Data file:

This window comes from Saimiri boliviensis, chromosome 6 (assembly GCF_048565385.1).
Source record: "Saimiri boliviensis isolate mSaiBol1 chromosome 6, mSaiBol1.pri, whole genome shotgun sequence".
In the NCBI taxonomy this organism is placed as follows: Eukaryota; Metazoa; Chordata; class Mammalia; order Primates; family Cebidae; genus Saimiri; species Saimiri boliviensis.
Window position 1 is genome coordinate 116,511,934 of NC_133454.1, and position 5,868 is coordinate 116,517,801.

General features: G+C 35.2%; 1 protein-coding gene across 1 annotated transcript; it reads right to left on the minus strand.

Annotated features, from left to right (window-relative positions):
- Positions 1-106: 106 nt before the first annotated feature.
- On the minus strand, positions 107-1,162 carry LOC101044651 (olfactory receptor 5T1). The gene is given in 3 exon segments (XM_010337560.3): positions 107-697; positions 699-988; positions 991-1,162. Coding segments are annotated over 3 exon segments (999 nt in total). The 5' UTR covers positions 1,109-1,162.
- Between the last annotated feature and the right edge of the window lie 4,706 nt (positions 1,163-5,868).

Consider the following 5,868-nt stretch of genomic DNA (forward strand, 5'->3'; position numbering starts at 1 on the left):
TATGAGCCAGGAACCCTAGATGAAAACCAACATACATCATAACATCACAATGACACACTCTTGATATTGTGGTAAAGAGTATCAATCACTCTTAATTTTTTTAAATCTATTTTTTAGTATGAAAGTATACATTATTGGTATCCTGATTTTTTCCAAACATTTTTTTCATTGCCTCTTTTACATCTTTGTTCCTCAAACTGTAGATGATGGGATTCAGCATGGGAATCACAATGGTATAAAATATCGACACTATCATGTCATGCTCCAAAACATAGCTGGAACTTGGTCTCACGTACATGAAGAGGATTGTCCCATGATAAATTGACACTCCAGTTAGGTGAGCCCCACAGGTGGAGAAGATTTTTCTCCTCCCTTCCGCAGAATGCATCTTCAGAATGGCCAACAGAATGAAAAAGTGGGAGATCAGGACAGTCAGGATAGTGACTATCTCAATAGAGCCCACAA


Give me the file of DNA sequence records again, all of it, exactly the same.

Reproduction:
This window comes from Saimiri boliviensis, chromosome 6 (assembly GCF_048565385.1).
Source record: "Saimiri boliviensis isolate mSaiBol1 chromosome 6, mSaiBol1.pri, whole genome shotgun sequence".
In the NCBI taxonomy this organism is placed as follows: Eukaryota; Metazoa; Chordata; class Mammalia; order Primates; family Cebidae; genus Saimiri; species Saimiri boliviensis.
Window position 1 is genome coordinate 116,511,934 of NC_133454.1, and position 5,868 is coordinate 116,517,801.

General features: G+C 35.2%; 1 protein-coding gene across 1 annotated transcript; it reads right to left on the minus strand.

Annotated features, from left to right (window-relative positions):
- Positions 1-106: 106 nt before the first annotated feature.
- On the minus strand, positions 107-1,162 carry LOC101044651 (olfactory receptor 5T1). The gene is given in 3 exon segments (XM_010337560.3): positions 107-697; positions 699-988; positions 991-1,162. Coding segments are annotated over 3 exon segments (999 nt in total). The 5' UTR covers positions 1,109-1,162.
- Between the last annotated feature and the right edge of the window lie 4,706 nt (positions 1,163-5,868).

Consider the following 5,868-nt stretch of genomic DNA (forward strand, 5'->3'; position numbering starts at 1 on the left):
TATGAGCCAGGAACCCTAGATGAAAACCAACATACATCATAACATCACAATGACACACTCTTGATATTGTGGTAAAGAGTATCAATCACTCTTAATTTTTTTAAATCTATTTTTTAGTATGAAAGTATACATTATTGGTATCCTGATTTTTTCCAAACATTTTTTTCATTGCCTCTTTTACATCTTTGTTCCTCAAACTGTAGATGATGGGATTCAGCATGGGAATCACAATGGTATAAAATATCGACACTATCATGTCATGCTCCAAAACATAGCTGGAACTTGGTCTCACGTACATGAAGAGGATTGTCCCATGATAAATTGACACTCCAGTTAGGTGAGCCCCACAGGTGGAGAAGATTTTTCTCCTCCCTTCCGCAGAATGCATCTTCAGAATGGCCAACAGAATGAAAAAGTGGGAGATCAGGACAGTCAGGATAGTGACTATCTCAATAGAGCCCACAA